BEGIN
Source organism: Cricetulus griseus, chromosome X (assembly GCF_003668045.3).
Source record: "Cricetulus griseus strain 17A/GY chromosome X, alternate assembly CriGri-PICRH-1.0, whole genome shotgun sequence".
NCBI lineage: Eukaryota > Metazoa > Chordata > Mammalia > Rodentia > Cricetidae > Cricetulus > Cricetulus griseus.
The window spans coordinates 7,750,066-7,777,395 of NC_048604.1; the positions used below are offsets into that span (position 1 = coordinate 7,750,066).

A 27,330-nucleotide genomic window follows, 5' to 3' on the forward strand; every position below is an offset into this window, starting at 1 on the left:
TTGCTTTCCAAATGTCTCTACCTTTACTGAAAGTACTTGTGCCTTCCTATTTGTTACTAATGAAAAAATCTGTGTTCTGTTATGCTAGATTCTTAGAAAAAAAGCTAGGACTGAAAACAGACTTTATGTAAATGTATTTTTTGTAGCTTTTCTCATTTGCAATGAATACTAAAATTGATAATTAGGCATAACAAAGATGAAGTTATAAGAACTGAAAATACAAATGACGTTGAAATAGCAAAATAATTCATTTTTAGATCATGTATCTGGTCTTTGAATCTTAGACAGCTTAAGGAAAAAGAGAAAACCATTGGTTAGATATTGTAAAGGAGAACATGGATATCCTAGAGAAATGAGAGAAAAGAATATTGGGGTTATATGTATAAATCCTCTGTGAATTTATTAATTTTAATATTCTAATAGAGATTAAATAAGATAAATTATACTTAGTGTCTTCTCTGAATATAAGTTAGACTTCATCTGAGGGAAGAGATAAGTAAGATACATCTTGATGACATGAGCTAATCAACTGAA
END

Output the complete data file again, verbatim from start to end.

Source organism: Cricetulus griseus, chromosome X (assembly GCF_003668045.3).
Source record: "Cricetulus griseus strain 17A/GY chromosome X, alternate assembly CriGri-PICRH-1.0, whole genome shotgun sequence".
NCBI lineage: Eukaryota > Metazoa > Chordata > Mammalia > Rodentia > Cricetidae > Cricetulus > Cricetulus griseus.
The window spans coordinates 7,750,066-7,777,395 of NC_048604.1; the positions used below are offsets into that span (position 1 = coordinate 7,750,066).

A 27,330-nucleotide genomic window follows, 5' to 3' on the forward strand; every position below is an offset into this window, starting at 1 on the left:
TTGCTTTCCAAATGTCTCTACCTTTACTGAAAGTACTTGTGCCTTCCTATTTGTTACTAATGAAAAAATCTGTGTTCTGTTATGCTAGATTCTTAGAAAAAAAGCTAGGACTGAAAACAGACTTTATGTAAATGTATTTTTTGTAGCTTTTCTCATTTGCAATGAATACTAAAATTGATAATTAGGCATAACAAAGATGAAGTTATAAGAACTGAAAATACAAATGACGTTGAAATAGCAAAATAATTCATTTTTAGATCATGTATCTGGTCTTTGAATCTTAGACAGCTTAAGGAAAAAGAGAAAACCATTGGTTAGATATTGTAAAGGAGAACATGGATATCCTAGAGAAATGAGAGAAAAGAATATTGGGGTTATATGTATAAATCCTCTGTGAATTTATTAATTTTAATATTCTAATAGAGATTAAATAAGATAAATTATACTTAGTGTCTTCTCTGAATATAAGTTAGACTTCATCTGAGGGAAGAGATAAGTAAGATACATCTTGATGACATGAGCTAATCAACTGAA